The unkindest cut? Shakespeare more popular abroad than in Britain | Reuters

LONDON On the 400th anniversary of his death, Shakespeare is more popular abroad than in Britain, according to a survey published on Tuesday which also found he makes a significant contribution to the UK’s prosperity and influence. The British Council, which commissioned the YouGov survey of 18,000 people from 15 countries, said the results showed that internationally Shakespeare is widely known, liked and understood. All the world's a stage, in fact.

Reuters April 19, 2016 19:41:26 IST
The unkindest cut? Shakespeare more popular abroad than in Britain
| Reuters

The unkindest cut Shakespeare more popular abroad than in Britain
 Reuters

LONDON On the 400th anniversary of his death, Shakespeare is more popular abroad than in Britain, according to a survey published on Tuesday which also found he makes a significant contribution to the UK’s prosperity and influence.

The British Council, which commissioned the YouGov survey of 18,000 people from 15 countries, said the results showed that internationally Shakespeare is widely known, liked and understood.

All the world's a stage, in fact.

But he was more popular as a percentage of people - 65 percent - in non-English speaking countries such as China, Turkey and Mexico than in countries using the tongue he helped so much to develop, such as Britain, Australia and the United States.

The Bard was not dissed too much at home, however, being liked, understood and still regarded as relevant by 59 percent.

"Four hundred years after his death, Shakespeare’s work continues to play a vital role in educating and entertaining people around the world," said the Council's Rosemary Hilhorst in a statement.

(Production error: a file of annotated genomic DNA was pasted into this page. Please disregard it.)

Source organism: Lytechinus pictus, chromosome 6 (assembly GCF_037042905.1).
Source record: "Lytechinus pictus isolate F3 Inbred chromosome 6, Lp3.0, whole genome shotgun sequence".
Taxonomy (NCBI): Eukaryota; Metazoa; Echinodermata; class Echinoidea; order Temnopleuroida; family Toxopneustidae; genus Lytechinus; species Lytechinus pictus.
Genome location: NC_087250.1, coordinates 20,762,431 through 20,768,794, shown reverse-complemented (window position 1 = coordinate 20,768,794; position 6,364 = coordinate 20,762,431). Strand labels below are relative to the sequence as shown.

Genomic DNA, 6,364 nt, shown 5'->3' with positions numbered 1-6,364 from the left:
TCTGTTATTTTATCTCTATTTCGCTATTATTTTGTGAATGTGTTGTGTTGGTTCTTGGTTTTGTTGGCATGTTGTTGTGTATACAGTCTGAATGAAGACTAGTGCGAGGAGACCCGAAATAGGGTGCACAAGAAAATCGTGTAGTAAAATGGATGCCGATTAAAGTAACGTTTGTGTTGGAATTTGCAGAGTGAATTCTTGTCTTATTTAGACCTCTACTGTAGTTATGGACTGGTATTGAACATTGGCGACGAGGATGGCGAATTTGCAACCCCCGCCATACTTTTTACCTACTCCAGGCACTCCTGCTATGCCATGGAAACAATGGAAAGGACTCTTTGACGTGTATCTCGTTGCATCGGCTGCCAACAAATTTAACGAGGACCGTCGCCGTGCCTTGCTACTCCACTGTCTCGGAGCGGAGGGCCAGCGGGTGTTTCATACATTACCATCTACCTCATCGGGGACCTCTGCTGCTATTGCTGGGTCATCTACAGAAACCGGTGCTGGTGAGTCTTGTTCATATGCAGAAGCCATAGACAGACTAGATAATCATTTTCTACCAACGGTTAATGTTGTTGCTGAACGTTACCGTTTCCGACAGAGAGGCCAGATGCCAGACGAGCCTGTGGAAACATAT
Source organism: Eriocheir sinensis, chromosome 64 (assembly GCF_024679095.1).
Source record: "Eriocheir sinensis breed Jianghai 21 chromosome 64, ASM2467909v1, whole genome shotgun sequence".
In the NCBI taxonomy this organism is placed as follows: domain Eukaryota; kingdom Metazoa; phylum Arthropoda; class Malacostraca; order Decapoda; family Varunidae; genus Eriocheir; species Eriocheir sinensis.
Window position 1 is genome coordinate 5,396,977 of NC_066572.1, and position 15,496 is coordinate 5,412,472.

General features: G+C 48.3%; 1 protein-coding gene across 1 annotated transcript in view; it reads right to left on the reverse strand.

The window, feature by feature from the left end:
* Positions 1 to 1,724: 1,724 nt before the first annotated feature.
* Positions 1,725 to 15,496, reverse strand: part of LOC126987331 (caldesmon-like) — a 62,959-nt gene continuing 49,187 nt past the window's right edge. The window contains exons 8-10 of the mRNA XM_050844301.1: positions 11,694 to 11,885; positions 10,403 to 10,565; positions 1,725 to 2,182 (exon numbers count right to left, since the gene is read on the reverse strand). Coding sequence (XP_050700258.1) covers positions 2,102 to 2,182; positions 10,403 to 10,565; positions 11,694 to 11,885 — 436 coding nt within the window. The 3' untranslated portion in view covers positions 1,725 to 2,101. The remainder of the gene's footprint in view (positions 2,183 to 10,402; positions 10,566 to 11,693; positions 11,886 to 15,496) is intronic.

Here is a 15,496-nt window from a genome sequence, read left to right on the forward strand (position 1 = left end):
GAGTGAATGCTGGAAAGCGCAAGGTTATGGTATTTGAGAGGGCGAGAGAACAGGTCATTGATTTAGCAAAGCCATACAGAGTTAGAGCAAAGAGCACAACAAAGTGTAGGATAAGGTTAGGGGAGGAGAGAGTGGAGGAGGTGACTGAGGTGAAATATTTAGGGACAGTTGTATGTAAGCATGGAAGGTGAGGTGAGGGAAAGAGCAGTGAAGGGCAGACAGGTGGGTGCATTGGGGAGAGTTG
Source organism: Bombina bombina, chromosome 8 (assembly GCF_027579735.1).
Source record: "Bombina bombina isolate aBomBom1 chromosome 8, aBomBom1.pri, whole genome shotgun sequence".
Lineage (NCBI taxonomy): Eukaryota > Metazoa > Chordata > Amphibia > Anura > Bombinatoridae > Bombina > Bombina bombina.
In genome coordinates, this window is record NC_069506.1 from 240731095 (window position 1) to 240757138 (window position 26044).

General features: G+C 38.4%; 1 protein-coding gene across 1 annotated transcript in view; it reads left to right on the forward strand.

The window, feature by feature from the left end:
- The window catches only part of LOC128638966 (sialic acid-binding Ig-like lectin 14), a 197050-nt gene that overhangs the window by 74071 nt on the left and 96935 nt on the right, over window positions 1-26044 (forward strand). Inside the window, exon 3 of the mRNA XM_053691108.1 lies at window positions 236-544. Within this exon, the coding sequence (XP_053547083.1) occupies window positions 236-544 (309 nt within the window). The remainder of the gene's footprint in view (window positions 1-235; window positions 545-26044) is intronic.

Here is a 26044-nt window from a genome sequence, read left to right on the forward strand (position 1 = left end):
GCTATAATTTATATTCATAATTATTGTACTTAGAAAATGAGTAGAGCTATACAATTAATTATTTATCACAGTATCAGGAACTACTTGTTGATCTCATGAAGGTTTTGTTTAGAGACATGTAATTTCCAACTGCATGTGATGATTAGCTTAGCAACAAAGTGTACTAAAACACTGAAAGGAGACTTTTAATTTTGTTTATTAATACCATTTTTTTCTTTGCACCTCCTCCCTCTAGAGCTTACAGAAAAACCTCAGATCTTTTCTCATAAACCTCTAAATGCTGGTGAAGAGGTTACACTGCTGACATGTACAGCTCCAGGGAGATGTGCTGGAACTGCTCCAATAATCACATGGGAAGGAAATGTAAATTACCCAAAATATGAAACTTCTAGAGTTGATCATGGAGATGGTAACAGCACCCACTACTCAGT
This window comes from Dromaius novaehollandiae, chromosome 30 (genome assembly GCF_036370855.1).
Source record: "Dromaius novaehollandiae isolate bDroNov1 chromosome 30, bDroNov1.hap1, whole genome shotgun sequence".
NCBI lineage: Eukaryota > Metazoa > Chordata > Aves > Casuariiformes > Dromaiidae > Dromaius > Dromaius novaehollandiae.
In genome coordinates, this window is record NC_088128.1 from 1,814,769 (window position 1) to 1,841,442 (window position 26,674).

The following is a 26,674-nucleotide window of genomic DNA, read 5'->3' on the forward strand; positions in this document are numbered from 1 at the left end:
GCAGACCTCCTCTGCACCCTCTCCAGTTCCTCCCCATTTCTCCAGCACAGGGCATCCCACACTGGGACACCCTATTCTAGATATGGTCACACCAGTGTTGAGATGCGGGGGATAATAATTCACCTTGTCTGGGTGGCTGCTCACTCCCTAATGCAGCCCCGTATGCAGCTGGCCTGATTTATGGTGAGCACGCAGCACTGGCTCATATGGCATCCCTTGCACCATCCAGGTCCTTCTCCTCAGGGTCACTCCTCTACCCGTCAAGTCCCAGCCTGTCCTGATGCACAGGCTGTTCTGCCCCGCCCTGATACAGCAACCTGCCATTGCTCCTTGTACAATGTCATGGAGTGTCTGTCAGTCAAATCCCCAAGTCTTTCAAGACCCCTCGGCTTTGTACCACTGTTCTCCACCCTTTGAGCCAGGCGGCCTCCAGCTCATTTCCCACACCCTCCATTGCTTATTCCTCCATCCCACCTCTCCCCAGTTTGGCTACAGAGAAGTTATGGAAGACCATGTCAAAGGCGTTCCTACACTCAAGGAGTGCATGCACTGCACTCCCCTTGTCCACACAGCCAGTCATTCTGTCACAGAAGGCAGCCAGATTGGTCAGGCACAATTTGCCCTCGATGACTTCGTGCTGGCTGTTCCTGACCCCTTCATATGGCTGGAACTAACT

The Council, which fosters cultural relations between Britain and other countries, said Shakespeare’s influence internationally helps generate a positive attitude towards the UK.

Over a third of people questioned said Shakespeare made them feel more positive about Britain in general, with the greatest number of respondents holding this view in Brazil (57 percent) and India (62 percent).

The British Council said his popularity had a direct influence on Britain's economy, not just in terms of attracting visitors to Shakespeare’s theatres but also contributing to the country's standing in the world which had the knock-on effect of attracting tourists.

William Shakespeare's work, which includes 38 plays and 154 sonnets has been translated into over 80 languages and is performed throughout the world. The precise date of his death is not known but his funeral was held on April 25, 1616.

As theatre fans prepare to mark the anniversary, auction house Christie's on Tuesday presented to media the first four folios of Shakespeare's collected works to be auctioned next month.

The sale, expected to fetch more than 1.3 million pounds ($1.87 million), is led by an unrecorded copy of the first collected edition of his plays, Christie's said. ($1 = 0.6952 pounds)

(Editing by Jeremy Gaunt)

This story has not been edited by Firstpost staff and is generated by auto-feed.

Updated Date:

also read

UK medical officers give nod for COVID-19 vaccines for children aged 12 to 15
World

UK medical officers give nod for COVID-19 vaccines for children aged 12 to 15

The medical officers said their recommendation to the government was made after considering "what effect this will have on transmission in schools and effects on education"

Simone Biles says FBI turned 'blind eye' to reports of gymnasts' abuse at hands of Larry Nassar
Sports

Simone Biles says FBI turned 'blind eye' to reports of gymnasts' abuse at hands of Larry Nassar

An internal investigation by the Justice Department released in July said the FBI made fundamental errors in the probe and did not treat the case with the "utmost seriousness" after USA Gymnastics first reported the allegations to the FBI's field office in Indianapolis in 2015.

Australia cuts French submarine deal for US nuclear fleet; Scott Morrison cites 'changed strategic environment' as reason
World

Australia cuts French submarine deal for US nuclear fleet; Scott Morrison cites 'changed strategic environment' as reason

Australia's submarine upgrade was a response to China’s takeover of the South China Sea, aggressive bullying of Australia and intimidation of Japan and Taiwan, said Peter Jennings.